The owner should point this out. Everyone can agree to quickly switch to a new metric or consider the metric good enough. Scoring poorly on an imperfect key result can be offset by achieving the objective of that key result.


Ideally, key results should be independent of each other, and each creates some source of value. Let’s break that down into two pieces.

It would be easy to create key results that are merely a series of tasks. Each KR is then just a step that must be accomplished before the next KR. If you fail on any one of these KRs, you will fail on all KRs that follow that one.

Also, be cautious about KRs for one team that are dependent on actions from another team. This compromises the team’s complete ability to achieve the KR and the objective.

Ideally, each key result should create some value for the company. The company should be better off from each one completed. In other words, something was learned, or something was produced. If not, challenge whether it’s really a key result.

A Mix of Outputs and Inputs

This is related to independence in that your KRs should just be a task list. It should measure the results of actions and not just actions.

Some people say that you should only measure results. Others say KRs can include inputs and outputs. These KRs may be significant things you do to achieve outcomes. A middle ground is that if you do include tasks, they should be significant inputs and efforts to achieve an outcome.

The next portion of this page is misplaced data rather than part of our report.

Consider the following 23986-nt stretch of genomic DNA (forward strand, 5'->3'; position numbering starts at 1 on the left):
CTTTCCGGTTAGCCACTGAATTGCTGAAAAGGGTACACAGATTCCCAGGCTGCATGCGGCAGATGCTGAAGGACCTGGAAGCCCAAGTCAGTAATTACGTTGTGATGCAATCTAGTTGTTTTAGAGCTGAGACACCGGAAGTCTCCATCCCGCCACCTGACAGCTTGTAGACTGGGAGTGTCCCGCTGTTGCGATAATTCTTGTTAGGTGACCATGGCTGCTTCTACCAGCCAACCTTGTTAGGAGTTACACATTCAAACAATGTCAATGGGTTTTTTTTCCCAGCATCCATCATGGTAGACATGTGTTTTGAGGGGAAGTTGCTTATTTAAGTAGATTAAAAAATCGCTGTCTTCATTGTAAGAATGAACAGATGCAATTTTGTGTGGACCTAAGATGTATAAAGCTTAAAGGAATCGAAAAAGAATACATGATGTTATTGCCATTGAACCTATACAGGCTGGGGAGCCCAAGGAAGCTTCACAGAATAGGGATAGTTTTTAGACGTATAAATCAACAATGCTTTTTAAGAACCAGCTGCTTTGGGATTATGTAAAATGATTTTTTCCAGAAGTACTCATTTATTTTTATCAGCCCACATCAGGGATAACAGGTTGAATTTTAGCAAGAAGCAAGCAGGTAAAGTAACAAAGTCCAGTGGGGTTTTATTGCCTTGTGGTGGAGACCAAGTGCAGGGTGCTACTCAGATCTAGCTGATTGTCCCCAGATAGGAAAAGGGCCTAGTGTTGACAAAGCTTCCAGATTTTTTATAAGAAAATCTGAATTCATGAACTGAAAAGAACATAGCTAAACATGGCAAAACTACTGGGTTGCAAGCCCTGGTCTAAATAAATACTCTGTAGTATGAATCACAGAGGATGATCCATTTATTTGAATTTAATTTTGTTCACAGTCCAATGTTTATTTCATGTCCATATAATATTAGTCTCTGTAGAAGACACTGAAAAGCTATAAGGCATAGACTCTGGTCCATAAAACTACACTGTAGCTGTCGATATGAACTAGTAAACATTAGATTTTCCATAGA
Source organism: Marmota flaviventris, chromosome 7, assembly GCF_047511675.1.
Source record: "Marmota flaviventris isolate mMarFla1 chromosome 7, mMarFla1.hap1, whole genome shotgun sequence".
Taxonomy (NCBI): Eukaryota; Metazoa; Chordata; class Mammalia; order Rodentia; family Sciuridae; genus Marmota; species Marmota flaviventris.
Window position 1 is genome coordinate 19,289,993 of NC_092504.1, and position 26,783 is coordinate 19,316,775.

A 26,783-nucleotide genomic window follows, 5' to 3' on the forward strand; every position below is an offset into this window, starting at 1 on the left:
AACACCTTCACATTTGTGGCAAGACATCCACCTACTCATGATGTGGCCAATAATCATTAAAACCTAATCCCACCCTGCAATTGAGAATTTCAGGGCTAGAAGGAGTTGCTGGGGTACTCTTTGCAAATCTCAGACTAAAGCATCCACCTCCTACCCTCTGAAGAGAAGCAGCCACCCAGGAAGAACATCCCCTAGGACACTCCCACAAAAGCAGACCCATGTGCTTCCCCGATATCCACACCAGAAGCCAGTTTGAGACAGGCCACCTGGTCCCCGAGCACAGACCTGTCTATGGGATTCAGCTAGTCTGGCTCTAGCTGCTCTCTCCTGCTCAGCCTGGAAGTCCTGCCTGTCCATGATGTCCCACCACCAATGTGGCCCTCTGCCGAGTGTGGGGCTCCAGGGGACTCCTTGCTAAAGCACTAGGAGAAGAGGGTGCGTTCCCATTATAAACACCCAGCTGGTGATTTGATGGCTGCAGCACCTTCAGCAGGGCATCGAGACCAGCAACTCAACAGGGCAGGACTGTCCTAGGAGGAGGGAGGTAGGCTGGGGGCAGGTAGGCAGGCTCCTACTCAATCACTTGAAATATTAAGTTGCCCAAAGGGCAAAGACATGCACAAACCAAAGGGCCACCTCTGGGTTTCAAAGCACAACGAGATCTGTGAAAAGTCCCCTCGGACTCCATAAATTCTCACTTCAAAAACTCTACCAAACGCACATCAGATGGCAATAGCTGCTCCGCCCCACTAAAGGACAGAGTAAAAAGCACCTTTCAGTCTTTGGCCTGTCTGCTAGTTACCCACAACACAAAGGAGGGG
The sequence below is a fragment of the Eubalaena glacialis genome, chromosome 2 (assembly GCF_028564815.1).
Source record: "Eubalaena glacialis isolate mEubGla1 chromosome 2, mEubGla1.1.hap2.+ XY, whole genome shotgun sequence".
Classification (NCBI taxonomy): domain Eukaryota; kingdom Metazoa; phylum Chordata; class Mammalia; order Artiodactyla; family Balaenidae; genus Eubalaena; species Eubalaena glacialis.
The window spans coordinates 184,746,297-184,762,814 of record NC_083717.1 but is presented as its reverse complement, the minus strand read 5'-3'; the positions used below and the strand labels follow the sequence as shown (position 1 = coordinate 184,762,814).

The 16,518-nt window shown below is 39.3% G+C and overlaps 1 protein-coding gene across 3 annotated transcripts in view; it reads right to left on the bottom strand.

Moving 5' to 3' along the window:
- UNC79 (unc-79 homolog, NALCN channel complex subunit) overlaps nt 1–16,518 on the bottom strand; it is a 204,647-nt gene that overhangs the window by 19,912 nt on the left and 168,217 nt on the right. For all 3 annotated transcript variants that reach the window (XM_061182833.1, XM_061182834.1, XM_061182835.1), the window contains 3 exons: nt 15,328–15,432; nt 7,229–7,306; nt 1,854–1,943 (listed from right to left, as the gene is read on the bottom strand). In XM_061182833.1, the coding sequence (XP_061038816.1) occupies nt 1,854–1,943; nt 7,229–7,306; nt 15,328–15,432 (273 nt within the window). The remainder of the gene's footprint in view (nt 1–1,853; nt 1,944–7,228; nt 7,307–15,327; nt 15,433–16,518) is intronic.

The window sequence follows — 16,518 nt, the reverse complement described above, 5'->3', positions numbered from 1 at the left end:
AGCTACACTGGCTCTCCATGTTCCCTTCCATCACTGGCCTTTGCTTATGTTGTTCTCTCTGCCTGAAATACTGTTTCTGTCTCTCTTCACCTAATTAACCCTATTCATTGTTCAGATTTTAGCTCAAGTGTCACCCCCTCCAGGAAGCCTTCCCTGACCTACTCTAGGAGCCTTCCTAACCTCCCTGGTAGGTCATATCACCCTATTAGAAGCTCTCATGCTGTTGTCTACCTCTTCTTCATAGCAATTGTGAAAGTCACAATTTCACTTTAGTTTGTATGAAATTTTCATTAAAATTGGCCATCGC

Levin and Lamorte, in Objective and Key Results, recommend looking at the verb that starts a KR to find task-oriented ones. If the verb is a passive one like “help” or “assist,” look to who benefits from this. Once you know who benefits, you can identify the benefit, which is the result you want to measure.


Like I did with objectives, I’ll recap the list of characteristics of good key results. Good key results:
• Objectively gradable
• Ambitious but attainable
• Owned
• Independent
• A mix of outputs and inputs

Key Results in Extreme Uncertainty

There are times when you may not want to use key results. Sometimes you have no way to estimate the results of your actions. This happens with new companies or new products. What do you use as key results in these circumstances?

This may be a time to rely more on deadline KRs or input KRs. At the end of the quarter, you will learn how those inputs drive outputs. You are then in a better position to set output metrics in future quarters.

A KR could be purely a test of something that you want to learn from. You have an idea of the results, but the testing of your hypothesis is more important than the results. Small failures can be a success. They test an idea before you commit large resources to a massive failure. That knowledge can advance you towards your objective and bigger measures of success.

Do I have an Objective or Key Result?

During my discussion on key results, you may have felt that many of the things I said about them also applied to objectives. How do you know whether something is an objective or a key result?

The answer is not clear, and it’s contextual. The priorities of a company at any time are the context for deciding whether something is an objective or a key result. If quality defects have severely hurt your brand, then quality would rise to the objective level. If that hasn’t been a problem, then quality would be one of many key results to achieving a larger objective.

Some things may be a significant key result or a moderate but important objective for the quarter. Don’t get hung up on categorization. Just put it where you think best and get it done.